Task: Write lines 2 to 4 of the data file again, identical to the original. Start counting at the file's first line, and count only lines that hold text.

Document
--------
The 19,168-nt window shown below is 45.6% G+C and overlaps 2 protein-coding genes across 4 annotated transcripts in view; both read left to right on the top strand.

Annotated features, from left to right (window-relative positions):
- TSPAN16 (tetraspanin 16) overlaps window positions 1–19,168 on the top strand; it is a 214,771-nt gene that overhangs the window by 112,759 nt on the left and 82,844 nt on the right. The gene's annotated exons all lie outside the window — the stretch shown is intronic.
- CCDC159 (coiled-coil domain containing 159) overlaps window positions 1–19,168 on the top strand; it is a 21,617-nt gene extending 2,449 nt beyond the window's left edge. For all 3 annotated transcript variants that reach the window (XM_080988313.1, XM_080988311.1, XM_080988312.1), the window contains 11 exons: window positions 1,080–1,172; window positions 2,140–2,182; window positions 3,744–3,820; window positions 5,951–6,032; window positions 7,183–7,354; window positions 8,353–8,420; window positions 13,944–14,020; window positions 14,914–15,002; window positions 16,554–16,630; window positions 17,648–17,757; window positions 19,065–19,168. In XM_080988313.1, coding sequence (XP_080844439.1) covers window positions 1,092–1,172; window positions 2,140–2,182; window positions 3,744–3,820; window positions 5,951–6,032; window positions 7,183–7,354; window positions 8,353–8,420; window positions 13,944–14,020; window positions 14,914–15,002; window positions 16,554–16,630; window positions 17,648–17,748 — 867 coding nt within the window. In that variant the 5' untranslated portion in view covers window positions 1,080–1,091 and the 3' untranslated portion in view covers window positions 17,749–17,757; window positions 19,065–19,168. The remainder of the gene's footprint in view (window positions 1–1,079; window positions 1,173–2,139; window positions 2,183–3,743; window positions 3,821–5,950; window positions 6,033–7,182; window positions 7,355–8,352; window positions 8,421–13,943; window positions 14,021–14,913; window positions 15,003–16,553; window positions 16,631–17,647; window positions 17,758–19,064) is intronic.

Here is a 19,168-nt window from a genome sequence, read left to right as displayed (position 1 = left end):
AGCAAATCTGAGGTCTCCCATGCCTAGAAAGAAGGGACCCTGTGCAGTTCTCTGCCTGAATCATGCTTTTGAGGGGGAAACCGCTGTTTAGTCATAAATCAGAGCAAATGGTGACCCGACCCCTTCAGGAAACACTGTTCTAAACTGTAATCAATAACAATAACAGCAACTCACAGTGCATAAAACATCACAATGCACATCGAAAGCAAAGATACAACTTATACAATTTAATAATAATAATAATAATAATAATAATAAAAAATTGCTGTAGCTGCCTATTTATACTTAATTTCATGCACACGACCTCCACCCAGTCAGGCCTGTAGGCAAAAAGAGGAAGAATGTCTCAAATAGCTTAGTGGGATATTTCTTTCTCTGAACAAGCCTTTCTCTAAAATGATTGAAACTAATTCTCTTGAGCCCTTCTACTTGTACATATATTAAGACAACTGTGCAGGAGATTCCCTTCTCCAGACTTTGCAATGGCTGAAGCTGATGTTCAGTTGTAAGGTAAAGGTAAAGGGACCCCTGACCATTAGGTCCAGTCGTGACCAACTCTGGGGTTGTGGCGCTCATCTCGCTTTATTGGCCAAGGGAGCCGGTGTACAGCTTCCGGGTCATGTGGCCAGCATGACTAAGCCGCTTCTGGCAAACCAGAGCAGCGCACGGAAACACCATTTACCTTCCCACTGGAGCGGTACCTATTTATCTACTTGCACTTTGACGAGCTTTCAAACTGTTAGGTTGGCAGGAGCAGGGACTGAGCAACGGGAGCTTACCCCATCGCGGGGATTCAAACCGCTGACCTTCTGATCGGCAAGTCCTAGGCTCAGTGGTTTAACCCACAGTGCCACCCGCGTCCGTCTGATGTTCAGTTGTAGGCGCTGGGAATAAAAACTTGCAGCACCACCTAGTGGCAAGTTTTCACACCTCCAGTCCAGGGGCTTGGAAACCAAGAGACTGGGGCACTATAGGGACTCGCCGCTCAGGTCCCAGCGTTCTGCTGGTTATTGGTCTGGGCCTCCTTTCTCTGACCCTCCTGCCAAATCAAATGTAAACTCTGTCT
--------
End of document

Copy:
Annotated features, from left to right (window-relative positions):
- TSPAN16 (tetraspanin 16) overlaps window positions 1–19,168 on the top strand; it is a 214,771-nt gene that overhangs the window by 112,759 nt on the left and 82,844 nt on the right. The gene's annotated exons all lie outside the window — the stretch shown is intronic.
- CCDC159 (coiled-coil domain containing 159) overlaps window positions 1–19,168 on the top strand; it is a 21,617-nt gene extending 2,449 nt beyond the window's left edge. For all 3 annotated transcript variants that reach the window (XM_080988313.1, XM_080988311.1, XM_080988312.1), the window contains 11 exons: window positions 1,080–1,172; window positions 2,140–2,182; window positions 3,744–3,820; window positions 5,951–6,032; window positions 7,183–7,354; window positions 8,353–8,420; window positions 13,944–14,020; window positions 14,914–15,002; window positions 16,554–16,630; window positions 17,648–17,757; window positions 19,065–19,168. In XM_080988313.1, coding sequence (XP_080844439.1) covers window positions 1,092–1,172; window positions 2,140–2,182; window positions 3,744–3,820; window positions 5,951–6,032; window positions 7,183–7,354; window positions 8,353–8,420; window positions 13,944–14,020; window positions 14,914–15,002; window positions 16,554–16,630; window positions 17,648–17,748 — 867 coding nt within the window. In that variant the 5' untranslated portion in view covers window positions 1,080–1,091 and the 3' untranslated portion in view covers window positions 17,749–17,757; window positions 19,065–19,168. The remainder of the gene's footprint in view (window positions 1–1,079; window positions 1,173–2,139; window positions 2,183–3,743; window positions 3,821–5,950; window positions 6,033–7,182; window positions 7,355–8,352; window positions 8,421–13,943; window positions 14,021–14,913; window positions 15,003–16,553; window positions 16,631–17,647; window positions 17,758–19,064) is intronic.